• Unix
    • Developed at AT&T Bell Labs in the 1960’s
    • Command Line Interpreter
    • GUIs (Window systems) are now available
  • Linux
    • Originally developed by Linus Torvalds, is a variant of Unix and is open source
  • Mac OS
    • originally based on FreeBSD Unix
    • Mac OS is a UNIX 03-compliant operating system certified by the Open Group)

The “Unix Philosophy”

Emphasis is placed on building simple, short, clear, modular, and extensible code that can be easily maintained and repurposed by developers other than the original creators. The Unix Philosophy favors composability. Maxims include:

  1. Make each program do one thing well. To do a new job, build afresh rather than complicate old programs by adding new “features.”
  2. Expect the output of every program to become the input to another, as yet unknown, program. Don’t clutter output with extraneous information. Avoid stringently columnar or binary input formats. Don’t insist on interactive input.
  3. Design and build software, even operating systems, to be tried early, ideally within weeks. Don’t hesitate to throw away the clumsy parts and rebuild them.
  4. Use tools in preference to unskilled help to lighten a program task, even if you have to detour to build the tools and expect to throw some of them out after you’ve finished using them.


The kernel is the heart of the operating system. It interacts with the hardware and most of the tasks like memory management, task scheduling and file management.


The shell is a command line interpreter; it translates commands entered by the user and converts them into a language that is understood by the kernel.


  • standard input
  • standard output
  • standard error



  • > - output
  • < - input


  • >> - output
  • << - input


  • &> output
  • <& input

Useful commands


  • echo - write arguments to the standard output
  • wc - word, line, character, and byte count
  • diff - compare files line by line
  • xargs - construct argument list(s) and execute
  • ssh - OpenSSH remote login client
  • scp - OpenSSH secure file copy


  • ls - list directory contents
  • cd - change directory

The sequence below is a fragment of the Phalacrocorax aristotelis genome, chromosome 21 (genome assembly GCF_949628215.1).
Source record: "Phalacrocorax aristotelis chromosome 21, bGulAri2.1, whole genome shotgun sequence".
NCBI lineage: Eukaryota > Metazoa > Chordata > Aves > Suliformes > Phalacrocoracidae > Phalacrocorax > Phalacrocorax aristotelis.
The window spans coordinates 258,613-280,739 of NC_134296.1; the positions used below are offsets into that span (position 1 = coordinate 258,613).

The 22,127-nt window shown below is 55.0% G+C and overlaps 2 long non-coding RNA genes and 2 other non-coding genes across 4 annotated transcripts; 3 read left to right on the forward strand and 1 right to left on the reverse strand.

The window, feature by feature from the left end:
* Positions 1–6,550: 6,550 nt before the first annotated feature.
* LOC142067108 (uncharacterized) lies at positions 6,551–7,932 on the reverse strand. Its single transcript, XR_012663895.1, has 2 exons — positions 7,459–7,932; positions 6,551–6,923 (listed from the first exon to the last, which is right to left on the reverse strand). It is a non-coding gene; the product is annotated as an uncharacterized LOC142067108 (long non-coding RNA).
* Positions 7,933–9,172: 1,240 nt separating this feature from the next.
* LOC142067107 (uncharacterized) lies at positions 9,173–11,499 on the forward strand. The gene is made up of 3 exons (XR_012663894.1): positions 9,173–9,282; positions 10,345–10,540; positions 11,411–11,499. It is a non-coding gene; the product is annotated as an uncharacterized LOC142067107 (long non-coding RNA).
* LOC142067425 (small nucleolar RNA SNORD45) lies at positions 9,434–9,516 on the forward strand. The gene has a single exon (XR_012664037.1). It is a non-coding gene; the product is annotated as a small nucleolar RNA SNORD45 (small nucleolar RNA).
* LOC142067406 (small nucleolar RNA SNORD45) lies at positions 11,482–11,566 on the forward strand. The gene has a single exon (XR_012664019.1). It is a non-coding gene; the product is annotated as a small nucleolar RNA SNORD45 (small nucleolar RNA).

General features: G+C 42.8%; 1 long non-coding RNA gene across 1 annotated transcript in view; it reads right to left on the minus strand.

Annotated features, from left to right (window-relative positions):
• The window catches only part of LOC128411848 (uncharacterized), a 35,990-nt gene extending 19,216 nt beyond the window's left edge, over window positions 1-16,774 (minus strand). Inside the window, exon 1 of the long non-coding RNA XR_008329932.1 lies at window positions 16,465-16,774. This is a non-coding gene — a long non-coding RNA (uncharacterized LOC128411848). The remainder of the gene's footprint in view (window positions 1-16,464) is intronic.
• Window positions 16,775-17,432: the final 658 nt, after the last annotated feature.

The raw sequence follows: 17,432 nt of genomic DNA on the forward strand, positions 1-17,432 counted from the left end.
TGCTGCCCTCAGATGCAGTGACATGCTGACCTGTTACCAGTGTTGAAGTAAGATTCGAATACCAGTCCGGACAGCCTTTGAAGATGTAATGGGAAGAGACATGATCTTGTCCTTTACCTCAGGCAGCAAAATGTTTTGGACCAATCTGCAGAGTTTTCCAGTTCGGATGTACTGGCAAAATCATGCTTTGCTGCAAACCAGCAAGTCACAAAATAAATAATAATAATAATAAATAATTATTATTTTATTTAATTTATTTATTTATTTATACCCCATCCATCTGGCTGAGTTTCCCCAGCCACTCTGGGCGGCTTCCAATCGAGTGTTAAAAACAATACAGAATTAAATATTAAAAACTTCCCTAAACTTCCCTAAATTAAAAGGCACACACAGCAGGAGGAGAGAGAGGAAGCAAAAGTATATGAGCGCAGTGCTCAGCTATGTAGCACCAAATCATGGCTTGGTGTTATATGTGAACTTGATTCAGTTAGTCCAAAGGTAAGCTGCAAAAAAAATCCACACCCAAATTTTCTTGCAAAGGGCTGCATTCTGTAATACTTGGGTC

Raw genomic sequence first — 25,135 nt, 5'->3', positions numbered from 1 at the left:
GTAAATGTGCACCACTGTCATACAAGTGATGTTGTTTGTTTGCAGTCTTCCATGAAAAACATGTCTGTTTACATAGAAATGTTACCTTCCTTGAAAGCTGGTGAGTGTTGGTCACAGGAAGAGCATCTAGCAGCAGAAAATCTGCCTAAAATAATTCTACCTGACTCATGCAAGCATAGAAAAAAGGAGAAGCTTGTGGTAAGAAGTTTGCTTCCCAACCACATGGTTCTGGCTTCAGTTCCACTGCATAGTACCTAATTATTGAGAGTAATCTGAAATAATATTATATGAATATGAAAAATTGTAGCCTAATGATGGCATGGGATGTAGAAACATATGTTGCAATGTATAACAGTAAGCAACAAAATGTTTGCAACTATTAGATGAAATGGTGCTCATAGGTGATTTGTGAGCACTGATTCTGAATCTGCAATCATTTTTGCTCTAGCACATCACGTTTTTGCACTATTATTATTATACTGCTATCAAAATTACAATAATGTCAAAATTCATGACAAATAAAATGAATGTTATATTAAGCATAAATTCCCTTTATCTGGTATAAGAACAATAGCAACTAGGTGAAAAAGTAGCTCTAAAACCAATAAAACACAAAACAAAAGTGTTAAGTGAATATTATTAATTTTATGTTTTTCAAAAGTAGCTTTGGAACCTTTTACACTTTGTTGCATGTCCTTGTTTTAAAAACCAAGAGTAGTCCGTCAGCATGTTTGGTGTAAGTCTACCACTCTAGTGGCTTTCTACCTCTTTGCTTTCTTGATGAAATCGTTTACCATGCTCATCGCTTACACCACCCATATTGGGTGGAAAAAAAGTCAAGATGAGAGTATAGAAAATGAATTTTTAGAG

• pwd - return working directory
  • mkdir - make directories
  • rmdir - remove directories
  • touch - change file access and modification times
  • cp - copy files
  • rm - remove directory entries
  • mv - move files


  • find - walk a file hierarchy
  • locate - find filenames quickly
  • grep - file pattern searcher
  • tree list contents of directories in a tree-like format. Requires installation via a package manager such as homebrew.

Reading and manipulating files

  • cat - concatenate and print files
  • less - opposite of more
  • head - display first lines of a file
  • tail - display the last part of a file
  • sort - sort or merge lines of text and binary files
  • sed - stream editor
  • awk - pattern-directed scanning and processing language


  • ps - process status
  • top - display sorted information about processes
  • kill - terminate or signal a process


Programs can output to other programs:

program_a | program_b


Each file in Unix has an associated permission level. This allows the user to prevent others from reading/writing/executing their files or directories. Use ls -l filename to find the permission level of that file

Permission levels:

  • r means “read only” permission
  • w means “write” permission
  • x means “execute” permission

1. user
2. group
3. world

Job control

Interrupting a job while it is executing can be done using UNIX communication mechanisms called signals which provide software interrupts. For example, ^c is a keybinding to SINGINT.

You can also pause a job with ^z, check to see it’s in the background by running jobs, and resume the job in the foreground with fg %<job-number> or in the background with bg %<job-number>.

  • signal - simplified software signal facilities
  • kill - terminate or signal a process
  • nohup - invoke a utility immune to hangups


A list of commands to be executed sequentially can be combined into a single file called a script. Syntax can be specific to bash, zsh, or any number of command-line interpreter scripting languages.

Run a shell script with the sh command followed by the file path.

Adding a shebang to the beginning of a script and making it an executable by running chmod +x <file_name> allows the file to be called without the sh command. chmod -x reverts the executable to a plain file.